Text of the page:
The Badlands are an eerie place. In daylight, the twisted spires and pinnacles look gray and faded, but at early light or at dusk, pale yellow, deep burgundy, and light pinks emerge. A visit to the Badlands is like a visit to another planet, one that is starkly forbidding and strikingly beautiful. Gazing over the plains from the high ridges of Badlands National Park is not unlike the sense you get while gazing out to sea. Miles and miles of open plain lie before you, with little evidence of humankind.
Though the dusty gray guise gives the landscape a barren appearance, the Badlands are filled with life. Host to bison, pronghorn, bighorn sheep, deer, fox, coyotes, prairie dogs, burrowing owls, and other prairie animals, including the rare black-footed ferret, the Badlands are a wildlife wonderland.
The town of Wall serves as the northern gateway to Badlands National Park and is a good choice for overnight stays, since services in the park are limited. Wall is most famous, however, for Wall Drug, the ultimate roadside attraction.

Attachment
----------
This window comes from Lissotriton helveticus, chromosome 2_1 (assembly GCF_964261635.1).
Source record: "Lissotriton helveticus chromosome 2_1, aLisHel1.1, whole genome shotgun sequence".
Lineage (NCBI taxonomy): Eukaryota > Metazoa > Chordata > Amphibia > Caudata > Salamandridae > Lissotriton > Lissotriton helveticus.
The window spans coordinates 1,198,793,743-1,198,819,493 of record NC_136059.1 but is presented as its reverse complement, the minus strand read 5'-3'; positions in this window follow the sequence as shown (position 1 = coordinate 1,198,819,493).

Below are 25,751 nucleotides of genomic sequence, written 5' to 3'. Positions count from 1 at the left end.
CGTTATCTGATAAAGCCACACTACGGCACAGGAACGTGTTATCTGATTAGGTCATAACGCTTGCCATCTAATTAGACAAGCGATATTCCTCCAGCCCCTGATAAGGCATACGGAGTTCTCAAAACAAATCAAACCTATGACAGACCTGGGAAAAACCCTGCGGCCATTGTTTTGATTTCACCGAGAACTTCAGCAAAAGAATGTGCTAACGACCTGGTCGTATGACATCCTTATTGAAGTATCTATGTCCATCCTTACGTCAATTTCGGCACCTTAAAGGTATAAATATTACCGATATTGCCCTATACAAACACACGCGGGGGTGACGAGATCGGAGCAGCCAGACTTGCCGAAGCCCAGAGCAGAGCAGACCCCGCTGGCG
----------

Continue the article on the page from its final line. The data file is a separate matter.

Purchased in 1931 by the Hustead family, the drug store languished until Dorothy Hustead thought to advertise free ice water, in verse, on road signs scattered along the highway. Hot and thirsty travelers began visiting the store the very first day the signs went up. Today, Wall Drug now serves upwards of 20,000 people a day and is a massive complex of shops and photo ops.
The White River Visitor Center of the South Unit of Badlands National Park is located on the Pine Ridge Reservation and is operated by the Lakota tribe. Displays at the center include information about the park and about Lakota history and culture. The reservation is vast, encompassing over 3,400 sparsely populated square miles.
In addition to the badlands, the reservation lands include both mixed grass and short-grass prairie. Visitors interested in Native American history and culture may well want to plan ahead for a visit to the reservation, home to the Oglala Lakota people.
© Laural A. Bidwell from Moon Mount Rushmore & the Black Hills, 1st Edition